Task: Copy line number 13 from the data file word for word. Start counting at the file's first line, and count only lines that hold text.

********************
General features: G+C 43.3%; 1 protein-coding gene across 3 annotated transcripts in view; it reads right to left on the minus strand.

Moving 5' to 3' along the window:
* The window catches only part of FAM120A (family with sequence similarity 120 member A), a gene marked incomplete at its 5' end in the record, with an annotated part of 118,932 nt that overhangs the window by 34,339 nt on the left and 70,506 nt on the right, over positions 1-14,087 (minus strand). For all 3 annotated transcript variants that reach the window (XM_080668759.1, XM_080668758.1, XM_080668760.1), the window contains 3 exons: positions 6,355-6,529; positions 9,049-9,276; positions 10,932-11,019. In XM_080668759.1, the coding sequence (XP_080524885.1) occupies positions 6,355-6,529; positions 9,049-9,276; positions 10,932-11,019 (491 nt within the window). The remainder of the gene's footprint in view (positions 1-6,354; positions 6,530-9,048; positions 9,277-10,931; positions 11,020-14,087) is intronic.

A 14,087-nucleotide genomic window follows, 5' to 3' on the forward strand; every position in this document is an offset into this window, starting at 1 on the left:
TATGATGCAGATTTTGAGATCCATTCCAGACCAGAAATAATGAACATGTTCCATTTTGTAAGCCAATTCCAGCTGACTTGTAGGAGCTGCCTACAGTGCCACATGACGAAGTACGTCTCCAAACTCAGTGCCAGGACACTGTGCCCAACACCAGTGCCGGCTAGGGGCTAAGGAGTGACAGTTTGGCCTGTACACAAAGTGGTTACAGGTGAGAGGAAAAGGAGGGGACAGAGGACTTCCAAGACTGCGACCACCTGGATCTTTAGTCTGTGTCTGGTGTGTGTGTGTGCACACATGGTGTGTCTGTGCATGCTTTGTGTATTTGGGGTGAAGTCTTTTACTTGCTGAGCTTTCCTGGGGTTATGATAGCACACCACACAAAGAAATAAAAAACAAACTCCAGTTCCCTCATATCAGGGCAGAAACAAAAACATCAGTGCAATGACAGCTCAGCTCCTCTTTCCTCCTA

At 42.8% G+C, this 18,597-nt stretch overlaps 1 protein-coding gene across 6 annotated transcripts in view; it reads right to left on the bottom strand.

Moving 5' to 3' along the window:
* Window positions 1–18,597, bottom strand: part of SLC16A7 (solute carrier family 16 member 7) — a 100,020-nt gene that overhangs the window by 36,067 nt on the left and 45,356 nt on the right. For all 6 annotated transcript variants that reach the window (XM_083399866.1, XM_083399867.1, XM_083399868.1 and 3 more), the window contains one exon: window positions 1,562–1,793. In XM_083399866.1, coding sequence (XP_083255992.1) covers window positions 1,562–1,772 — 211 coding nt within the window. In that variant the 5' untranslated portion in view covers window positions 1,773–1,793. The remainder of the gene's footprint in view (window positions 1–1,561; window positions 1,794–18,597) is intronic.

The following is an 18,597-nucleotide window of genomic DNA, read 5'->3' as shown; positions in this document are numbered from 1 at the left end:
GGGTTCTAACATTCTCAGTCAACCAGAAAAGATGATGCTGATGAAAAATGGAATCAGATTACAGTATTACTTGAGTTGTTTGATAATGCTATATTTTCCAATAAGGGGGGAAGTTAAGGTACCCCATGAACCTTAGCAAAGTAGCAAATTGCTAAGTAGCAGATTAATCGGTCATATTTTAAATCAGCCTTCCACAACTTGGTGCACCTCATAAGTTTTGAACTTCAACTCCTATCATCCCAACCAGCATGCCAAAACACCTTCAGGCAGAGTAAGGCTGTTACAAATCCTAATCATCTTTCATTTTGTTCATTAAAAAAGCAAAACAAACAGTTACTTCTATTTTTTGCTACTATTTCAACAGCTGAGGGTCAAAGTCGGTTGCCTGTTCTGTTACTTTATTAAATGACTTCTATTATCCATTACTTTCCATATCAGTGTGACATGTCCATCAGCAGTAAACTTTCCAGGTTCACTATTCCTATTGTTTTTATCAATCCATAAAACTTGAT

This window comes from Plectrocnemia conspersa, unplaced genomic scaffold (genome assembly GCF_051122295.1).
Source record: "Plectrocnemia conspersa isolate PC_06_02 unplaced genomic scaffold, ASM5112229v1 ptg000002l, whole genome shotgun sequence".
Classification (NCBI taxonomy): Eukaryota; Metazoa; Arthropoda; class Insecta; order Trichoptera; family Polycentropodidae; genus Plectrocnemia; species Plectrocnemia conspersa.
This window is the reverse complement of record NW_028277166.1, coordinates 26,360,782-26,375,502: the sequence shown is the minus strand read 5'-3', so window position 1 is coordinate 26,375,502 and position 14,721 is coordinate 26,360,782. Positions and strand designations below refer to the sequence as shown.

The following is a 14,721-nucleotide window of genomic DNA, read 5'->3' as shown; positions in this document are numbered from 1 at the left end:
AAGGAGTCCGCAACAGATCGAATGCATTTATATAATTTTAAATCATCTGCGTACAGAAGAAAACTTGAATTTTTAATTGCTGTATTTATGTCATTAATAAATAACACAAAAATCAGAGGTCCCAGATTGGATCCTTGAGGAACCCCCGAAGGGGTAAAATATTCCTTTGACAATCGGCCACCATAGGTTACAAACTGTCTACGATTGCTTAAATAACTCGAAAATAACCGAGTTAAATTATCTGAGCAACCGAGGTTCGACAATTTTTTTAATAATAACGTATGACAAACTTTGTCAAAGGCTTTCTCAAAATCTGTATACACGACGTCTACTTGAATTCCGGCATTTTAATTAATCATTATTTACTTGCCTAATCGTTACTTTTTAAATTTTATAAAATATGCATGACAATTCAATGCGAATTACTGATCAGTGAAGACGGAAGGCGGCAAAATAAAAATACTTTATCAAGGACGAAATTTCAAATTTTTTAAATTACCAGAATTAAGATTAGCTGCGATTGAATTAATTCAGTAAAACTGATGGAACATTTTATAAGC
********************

Classification (NCBI taxonomy): Eukaryota; Metazoa; Arthropoda; class Insecta; order Trichoptera; family Polycentropodidae; genus Plectrocnemia; species Plectrocnemia conspersa.